For additional patient instructions regarding missed tablets, see the WHAT TO DO IF YOU MISS PILLS section in FDA-Approved Patient Labeling below.
Advice in Case of Gastrointestinal Disturbances
In case of severe vomiting or diarrhea, absorption may not be complete and additional contraceptive measures should be taken. If vomiting or diarrhea occurs within 3 to 4 hours after taking an active tablet, handle this as a missed tablet [see FDA-Approved Patient Labeling].
Cryselle® (norgestrel and ethinyl estradiol tablets USP), 0.3 mg/0.03 mg are available in packages of 6 blister card dispensers (NDC 0555-9049-58), each containing 28 tablets as follows: 21 active, white, round, film-coated, biconvex tablets debossed with dp on one side and 543 on the other side and 7 inert, round, light-green colored, uncoated tablets debossed dp and 331.
Store at 20º to 25°C (68° to 77º F) [See USP Controlled Room Temperature].
KEEP THIS AND ALL MEDICATIONS OUT OF THE REACH OF CHILDREN.
Teva Pharmaceuticals USA, Inc.
North Wales, PA 19454
Rev. G 7/2022
FDA-Approved Patient Labeling
Cryselle® (norgestrel and ethinyl estradiol tablets)
What is the most important information I should know about Cryselle?
Do not use Cryselle if you smoke cigarettes and are over 35 years old. Smoking increases your risk of serious cardiovascular side effects from hormonal birth control pills, including death from heart attack, blood clots or stroke. This risk increases with age and the number of cigarettes you smoke.
What is Cryselle?
Cryselle is a birth control pill (oral contraceptive) used by women to prevent pregnancy.
How does Cryselle work for contraception?
Your chance of getting pregnant depends on how well you follow the directions for taking your birth control pills. The better you follow the directions, the less chance you have of getting pregnant.
Based on the results of clinical studies, about 1 out of 100 women may get pregnant during the first year they use Cryselle.
The following chart shows the chance of getting pregnant for women who use different methods of birth control. Each box on the chart contains a list of birth control methods that are similar in effectiveness. The most effective methods are at the top of the chart. The box on the bottom of the chart shows the chance of getting pregnant for women who do not use birth control and are trying to get pregnant.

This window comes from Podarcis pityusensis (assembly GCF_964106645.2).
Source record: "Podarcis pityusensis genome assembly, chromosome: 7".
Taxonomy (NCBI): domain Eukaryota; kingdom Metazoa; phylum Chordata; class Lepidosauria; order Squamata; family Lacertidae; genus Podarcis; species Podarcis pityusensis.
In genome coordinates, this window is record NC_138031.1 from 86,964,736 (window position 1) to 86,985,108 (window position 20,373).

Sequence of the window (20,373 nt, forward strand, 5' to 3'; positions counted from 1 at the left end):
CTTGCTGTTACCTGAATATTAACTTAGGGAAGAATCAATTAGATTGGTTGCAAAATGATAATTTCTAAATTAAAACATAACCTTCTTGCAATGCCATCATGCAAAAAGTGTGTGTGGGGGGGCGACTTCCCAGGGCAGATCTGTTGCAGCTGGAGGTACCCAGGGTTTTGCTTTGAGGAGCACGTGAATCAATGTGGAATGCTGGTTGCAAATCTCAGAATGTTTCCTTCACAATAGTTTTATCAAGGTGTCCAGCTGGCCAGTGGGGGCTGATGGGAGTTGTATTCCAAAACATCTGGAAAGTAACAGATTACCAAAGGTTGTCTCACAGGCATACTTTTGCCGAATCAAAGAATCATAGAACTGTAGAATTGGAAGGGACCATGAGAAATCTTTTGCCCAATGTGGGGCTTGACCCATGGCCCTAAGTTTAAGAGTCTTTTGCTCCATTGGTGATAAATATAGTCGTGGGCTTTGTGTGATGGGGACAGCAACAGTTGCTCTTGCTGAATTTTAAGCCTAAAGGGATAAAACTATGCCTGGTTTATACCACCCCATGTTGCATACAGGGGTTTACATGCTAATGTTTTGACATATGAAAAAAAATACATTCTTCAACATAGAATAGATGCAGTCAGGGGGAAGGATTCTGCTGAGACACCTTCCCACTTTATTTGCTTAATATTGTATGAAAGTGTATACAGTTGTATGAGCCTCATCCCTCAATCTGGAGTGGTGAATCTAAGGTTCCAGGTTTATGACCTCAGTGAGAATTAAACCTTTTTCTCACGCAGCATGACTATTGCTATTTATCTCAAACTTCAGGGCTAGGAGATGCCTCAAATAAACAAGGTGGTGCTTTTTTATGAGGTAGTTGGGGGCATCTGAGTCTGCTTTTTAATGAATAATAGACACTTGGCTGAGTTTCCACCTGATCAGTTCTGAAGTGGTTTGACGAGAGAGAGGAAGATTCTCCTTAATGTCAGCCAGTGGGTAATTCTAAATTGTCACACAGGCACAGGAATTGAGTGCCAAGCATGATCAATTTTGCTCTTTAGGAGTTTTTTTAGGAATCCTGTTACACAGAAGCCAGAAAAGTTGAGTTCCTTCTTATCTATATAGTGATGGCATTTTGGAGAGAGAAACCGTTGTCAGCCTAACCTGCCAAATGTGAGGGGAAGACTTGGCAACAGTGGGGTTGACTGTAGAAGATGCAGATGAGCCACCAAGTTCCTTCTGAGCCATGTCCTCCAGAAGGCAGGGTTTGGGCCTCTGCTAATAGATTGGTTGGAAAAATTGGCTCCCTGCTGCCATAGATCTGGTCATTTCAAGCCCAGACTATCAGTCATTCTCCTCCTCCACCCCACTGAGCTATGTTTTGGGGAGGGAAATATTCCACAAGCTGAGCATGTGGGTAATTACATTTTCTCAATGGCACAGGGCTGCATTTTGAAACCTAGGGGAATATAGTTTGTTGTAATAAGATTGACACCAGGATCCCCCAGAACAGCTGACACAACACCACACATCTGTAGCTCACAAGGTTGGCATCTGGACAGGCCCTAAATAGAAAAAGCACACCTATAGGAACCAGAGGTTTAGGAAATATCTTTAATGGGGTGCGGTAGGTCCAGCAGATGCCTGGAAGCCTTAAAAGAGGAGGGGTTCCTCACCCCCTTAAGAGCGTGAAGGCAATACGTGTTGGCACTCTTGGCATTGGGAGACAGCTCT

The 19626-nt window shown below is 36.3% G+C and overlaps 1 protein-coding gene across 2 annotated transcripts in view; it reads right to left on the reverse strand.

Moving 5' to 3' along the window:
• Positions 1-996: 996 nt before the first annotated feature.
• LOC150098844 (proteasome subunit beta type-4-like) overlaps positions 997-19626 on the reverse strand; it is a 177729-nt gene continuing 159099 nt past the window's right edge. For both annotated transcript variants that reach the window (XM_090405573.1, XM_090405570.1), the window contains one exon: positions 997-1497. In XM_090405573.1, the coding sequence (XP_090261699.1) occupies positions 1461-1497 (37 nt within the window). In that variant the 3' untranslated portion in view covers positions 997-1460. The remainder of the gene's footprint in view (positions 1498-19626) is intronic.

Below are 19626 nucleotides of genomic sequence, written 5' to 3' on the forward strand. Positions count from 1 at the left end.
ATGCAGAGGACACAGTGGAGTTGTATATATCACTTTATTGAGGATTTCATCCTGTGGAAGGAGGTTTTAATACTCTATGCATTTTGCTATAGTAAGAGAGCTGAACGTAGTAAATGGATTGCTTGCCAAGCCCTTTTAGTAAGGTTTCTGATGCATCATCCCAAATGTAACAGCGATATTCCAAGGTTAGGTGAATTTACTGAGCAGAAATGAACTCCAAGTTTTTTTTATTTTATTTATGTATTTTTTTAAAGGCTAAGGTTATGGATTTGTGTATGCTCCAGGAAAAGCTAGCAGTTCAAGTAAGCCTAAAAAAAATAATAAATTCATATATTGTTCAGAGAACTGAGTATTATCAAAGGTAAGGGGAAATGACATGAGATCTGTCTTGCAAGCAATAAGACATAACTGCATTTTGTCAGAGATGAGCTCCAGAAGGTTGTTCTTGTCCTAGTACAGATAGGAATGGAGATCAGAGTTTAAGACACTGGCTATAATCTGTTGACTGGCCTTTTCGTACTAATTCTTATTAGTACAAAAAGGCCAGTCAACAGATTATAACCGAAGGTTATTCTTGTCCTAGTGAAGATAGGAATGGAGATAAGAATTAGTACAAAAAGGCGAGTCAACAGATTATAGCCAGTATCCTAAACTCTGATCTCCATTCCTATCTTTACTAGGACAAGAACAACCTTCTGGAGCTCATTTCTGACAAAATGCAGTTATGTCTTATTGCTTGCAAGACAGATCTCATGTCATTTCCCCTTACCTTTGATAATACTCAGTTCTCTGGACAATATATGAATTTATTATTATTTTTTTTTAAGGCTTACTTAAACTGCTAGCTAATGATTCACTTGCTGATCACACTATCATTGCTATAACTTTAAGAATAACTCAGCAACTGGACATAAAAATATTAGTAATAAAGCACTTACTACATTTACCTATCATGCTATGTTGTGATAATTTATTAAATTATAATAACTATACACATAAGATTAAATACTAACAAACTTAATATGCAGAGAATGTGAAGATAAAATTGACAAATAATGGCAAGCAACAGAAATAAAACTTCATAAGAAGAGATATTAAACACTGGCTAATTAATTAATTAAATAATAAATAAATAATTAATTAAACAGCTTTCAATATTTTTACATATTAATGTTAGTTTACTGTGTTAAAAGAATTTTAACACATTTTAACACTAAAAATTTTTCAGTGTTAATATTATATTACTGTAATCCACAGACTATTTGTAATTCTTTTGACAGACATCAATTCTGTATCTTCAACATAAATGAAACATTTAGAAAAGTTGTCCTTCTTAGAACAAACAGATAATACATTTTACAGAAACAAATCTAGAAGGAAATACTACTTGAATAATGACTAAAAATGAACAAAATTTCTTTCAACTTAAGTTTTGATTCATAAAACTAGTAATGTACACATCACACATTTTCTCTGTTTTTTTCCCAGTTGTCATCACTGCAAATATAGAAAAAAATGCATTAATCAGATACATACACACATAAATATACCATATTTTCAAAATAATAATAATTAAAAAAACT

Who should not take Cryselle?
Do not take Cryselle if you:
You should not take the pill if you take any Hepatitis C drug combination containing ombitasvir/paritaprevir/ritonavir, with or without dasabuvir. This may increase levels of the liver enzyme “alanine aminotransferase” (ALT) in the blood.
If any of these conditions happen while you are taking Cryselle, stop taking Cryselle right away and talk to your healthcare provider. Use non-hormonal contraception when you stop taking Cryselle.
What should I tell my healthcare provider before taking Cryselle?
Tell your healthcare provider if you:
Tell your healthcare provider about all the medicines you take, including prescription and over-the-counter medicines, vitamins and herbal supplements.
Cryselle may affect the way other medicines work, and other medicines may affect how well Cryselle works.
Know the medicines you take. Keep a list of them to show your healthcare provider and pharmacist when you get a new medicine.
How should I take Cryselle?
Read the Instructions for Use at the end of this Patient Information.
What are the possible serious side effects of Cryselle?
Serious blood clots can happen especially if you smoke, are obese, or are older than 35 years of age. Serious blood clots are more likely to happen when you:
Call your healthcare provider or go to a hospital emergency room right away if you have:
Other serious side effects include:
What are the most common side effects of Cryselle?
These are not all the possible side effects of Cryselle. For more information, ask your healthcare provider or pharmacist. You may report side effects to the FDA at 1-800-FDA-1088.
What else should I know about taking Cryselle?
How should I store Cryselle?
General information about the safe and effective use of Cryselle:
Medicines are sometimes prescribed for purposes other than those listed in a Patient Information leaflet. Do not use Cryselle for a condition for which it was not prescribed. Do not give Cryselle to other people, even if they have the same symptoms that you have. This Patient Information summarizes the most important information about Cryselle. You can ask your pharmacist or healthcare provider for information about Cryselle that is written for health professionals. For more information, call 1-888-838-2872.
Do birth control pills cause cancer?
It is not known if hormonal birth control pills cause breast cancer. Some studies, but not all, suggest that there could be a slight increase in the risk of breast cancer among current users with longer duration of use.
If you have breast cancer now, or have had it in the past, do not use birth control pills because some breast cancers are sensitive to hormones.